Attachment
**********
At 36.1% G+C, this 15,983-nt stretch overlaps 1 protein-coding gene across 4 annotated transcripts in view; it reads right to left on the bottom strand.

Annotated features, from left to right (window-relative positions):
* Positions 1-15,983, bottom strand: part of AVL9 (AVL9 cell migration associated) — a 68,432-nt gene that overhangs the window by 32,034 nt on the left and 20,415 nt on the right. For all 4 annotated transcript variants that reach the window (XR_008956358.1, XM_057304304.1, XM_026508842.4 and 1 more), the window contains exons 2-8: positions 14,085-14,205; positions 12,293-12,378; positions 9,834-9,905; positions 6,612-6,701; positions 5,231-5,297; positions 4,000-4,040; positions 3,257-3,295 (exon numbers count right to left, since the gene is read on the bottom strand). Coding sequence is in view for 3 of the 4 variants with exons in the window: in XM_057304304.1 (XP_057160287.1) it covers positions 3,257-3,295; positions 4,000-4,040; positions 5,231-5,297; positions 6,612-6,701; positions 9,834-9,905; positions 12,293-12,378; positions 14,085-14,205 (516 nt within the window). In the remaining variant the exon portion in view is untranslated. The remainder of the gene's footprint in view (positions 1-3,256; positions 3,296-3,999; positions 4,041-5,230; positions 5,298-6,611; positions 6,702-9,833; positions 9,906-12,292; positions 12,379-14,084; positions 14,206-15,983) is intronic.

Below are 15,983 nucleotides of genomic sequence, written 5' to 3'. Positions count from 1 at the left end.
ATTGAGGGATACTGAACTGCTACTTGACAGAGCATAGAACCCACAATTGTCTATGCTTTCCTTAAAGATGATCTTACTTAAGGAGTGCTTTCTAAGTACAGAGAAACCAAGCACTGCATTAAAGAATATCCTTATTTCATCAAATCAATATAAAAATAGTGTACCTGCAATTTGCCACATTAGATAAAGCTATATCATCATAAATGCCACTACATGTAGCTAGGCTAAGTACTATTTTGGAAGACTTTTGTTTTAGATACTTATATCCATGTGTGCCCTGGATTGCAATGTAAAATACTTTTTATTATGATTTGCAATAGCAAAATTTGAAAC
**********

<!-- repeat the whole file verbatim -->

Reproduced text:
At 36.1% G+C, this 15,983-nt stretch overlaps 1 protein-coding gene across 4 annotated transcripts in view; it reads right to left on the bottom strand.

Annotated features, from left to right (window-relative positions):
* Positions 1-15,983, bottom strand: part of AVL9 (AVL9 cell migration associated) — a 68,432-nt gene that overhangs the window by 32,034 nt on the left and 20,415 nt on the right. For all 4 annotated transcript variants that reach the window (XR_008956358.1, XM_057304304.1, XM_026508842.4 and 1 more), the window contains exons 2-8: positions 14,085-14,205; positions 12,293-12,378; positions 9,834-9,905; positions 6,612-6,701; positions 5,231-5,297; positions 4,000-4,040; positions 3,257-3,295 (exon numbers count right to left, since the gene is read on the bottom strand). Coding sequence is in view for 3 of the 4 variants with exons in the window: in XM_057304304.1 (XP_057160287.1) it covers positions 3,257-3,295; positions 4,000-4,040; positions 5,231-5,297; positions 6,612-6,701; positions 9,834-9,905; positions 12,293-12,378; positions 14,085-14,205 (516 nt within the window). In the remaining variant the exon portion in view is untranslated. The remainder of the gene's footprint in view (positions 1-3,256; positions 3,296-3,999; positions 4,041-5,230; positions 5,298-6,611; positions 6,702-9,833; positions 9,906-12,292; positions 12,379-14,084; positions 14,206-15,983) is intronic.

Below are 15,983 nucleotides of genomic sequence, written 5' to 3'. Positions count from 1 at the left end.
ATTGAGGGATACTGAACTGCTACTTGACAGAGCATAGAACCCACAATTGTCTATGCTTTCCTTAAAGATGATCTTACTTAAGGAGTGCTTTCTAAGTACAGAGAAACCAAGCACTGCATTAAAGAATATCCTTATTTCATCAAATCAATATAAAAATAGTGTACCTGCAATTTGCCACATTAGATAAAGCTATATCATCATAAATGCCACTACATGTAGCTAGGCTAAGTACTATTTTGGAAGACTTTTGTTTTAGATACTTATATCCATGTGTGCCCTGGATTGCAATGTAAAATACTTTTTATTATGATTTGCAATAGCAAAATTTGAAAC